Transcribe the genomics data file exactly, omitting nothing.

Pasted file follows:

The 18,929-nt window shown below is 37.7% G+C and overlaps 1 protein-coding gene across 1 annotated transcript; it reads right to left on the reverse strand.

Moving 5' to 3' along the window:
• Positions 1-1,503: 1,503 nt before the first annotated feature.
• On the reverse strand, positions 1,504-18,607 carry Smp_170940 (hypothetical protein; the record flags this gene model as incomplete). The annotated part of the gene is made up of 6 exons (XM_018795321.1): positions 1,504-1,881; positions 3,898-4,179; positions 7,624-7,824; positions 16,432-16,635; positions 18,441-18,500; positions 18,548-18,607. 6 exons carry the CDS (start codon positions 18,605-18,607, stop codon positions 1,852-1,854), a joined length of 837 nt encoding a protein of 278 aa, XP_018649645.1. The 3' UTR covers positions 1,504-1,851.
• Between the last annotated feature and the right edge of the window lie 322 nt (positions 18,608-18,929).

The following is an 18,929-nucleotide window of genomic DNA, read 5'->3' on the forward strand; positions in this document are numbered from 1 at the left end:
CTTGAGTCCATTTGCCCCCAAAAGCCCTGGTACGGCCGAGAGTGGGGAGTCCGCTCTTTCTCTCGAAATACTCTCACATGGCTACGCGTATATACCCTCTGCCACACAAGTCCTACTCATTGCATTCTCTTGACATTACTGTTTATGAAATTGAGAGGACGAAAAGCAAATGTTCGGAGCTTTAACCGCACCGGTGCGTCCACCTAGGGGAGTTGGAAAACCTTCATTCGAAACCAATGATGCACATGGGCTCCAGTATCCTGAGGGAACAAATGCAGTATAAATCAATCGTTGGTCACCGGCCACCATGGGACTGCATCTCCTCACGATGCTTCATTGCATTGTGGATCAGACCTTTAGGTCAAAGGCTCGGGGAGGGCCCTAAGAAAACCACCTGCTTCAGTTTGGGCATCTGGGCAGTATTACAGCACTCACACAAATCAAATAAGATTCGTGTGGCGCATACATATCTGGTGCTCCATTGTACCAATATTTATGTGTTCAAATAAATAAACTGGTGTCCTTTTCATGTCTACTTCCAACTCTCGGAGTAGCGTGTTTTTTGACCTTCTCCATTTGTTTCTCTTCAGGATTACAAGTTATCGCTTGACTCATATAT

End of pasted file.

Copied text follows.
The 18,929-nt window shown below is 37.7% G+C and overlaps 1 protein-coding gene across 1 annotated transcript; it reads right to left on the reverse strand.

Moving 5' to 3' along the window:
• Positions 1-1,503: 1,503 nt before the first annotated feature.
• On the reverse strand, positions 1,504-18,607 carry Smp_170940 (hypothetical protein; the record flags this gene model as incomplete). The annotated part of the gene is made up of 6 exons (XM_018795321.1): positions 1,504-1,881; positions 3,898-4,179; positions 7,624-7,824; positions 16,432-16,635; positions 18,441-18,500; positions 18,548-18,607. 6 exons carry the CDS (start codon positions 18,605-18,607, stop codon positions 1,852-1,854), a joined length of 837 nt encoding a protein of 278 aa, XP_018649645.1. The 3' UTR covers positions 1,504-1,851.
• Between the last annotated feature and the right edge of the window lie 322 nt (positions 18,608-18,929).

The following is an 18,929-nucleotide window of genomic DNA, read 5'->3' on the forward strand; positions in this document are numbered from 1 at the left end:
CTTGAGTCCATTTGCCCCCAAAAGCCCTGGTACGGCCGAGAGTGGGGAGTCCGCTCTTTCTCTCGAAATACTCTCACATGGCTACGCGTATATACCCTCTGCCACACAAGTCCTACTCATTGCATTCTCTTGACATTACTGTTTATGAAATTGAGAGGACGAAAAGCAAATGTTCGGAGCTTTAACCGCACCGGTGCGTCCACCTAGGGGAGTTGGAAAACCTTCATTCGAAACCAATGATGCACATGGGCTCCAGTATCCTGAGGGAACAAATGCAGTATAAATCAATCGTTGGTCACCGGCCACCATGGGACTGCATCTCCTCACGATGCTTCATTGCATTGTGGATCAGACCTTTAGGTCAAAGGCTCGGGGAGGGCCCTAAGAAAACCACCTGCTTCAGTTTGGGCATCTGGGCAGTATTACAGCACTCACACAAATCAAATAAGATTCGTGTGGCGCATACATATCTGGTGCTCCATTGTACCAATATTTATGTGTTCAAATAAATAAACTGGTGTCCTTTTCATGTCTACTTCCAACTCTCGGAGTAGCGTGTTTTTTGACCTTCTCCATTTGTTTCTCTTCAGGATTACAAGTTATCGCTTGACTCATATAT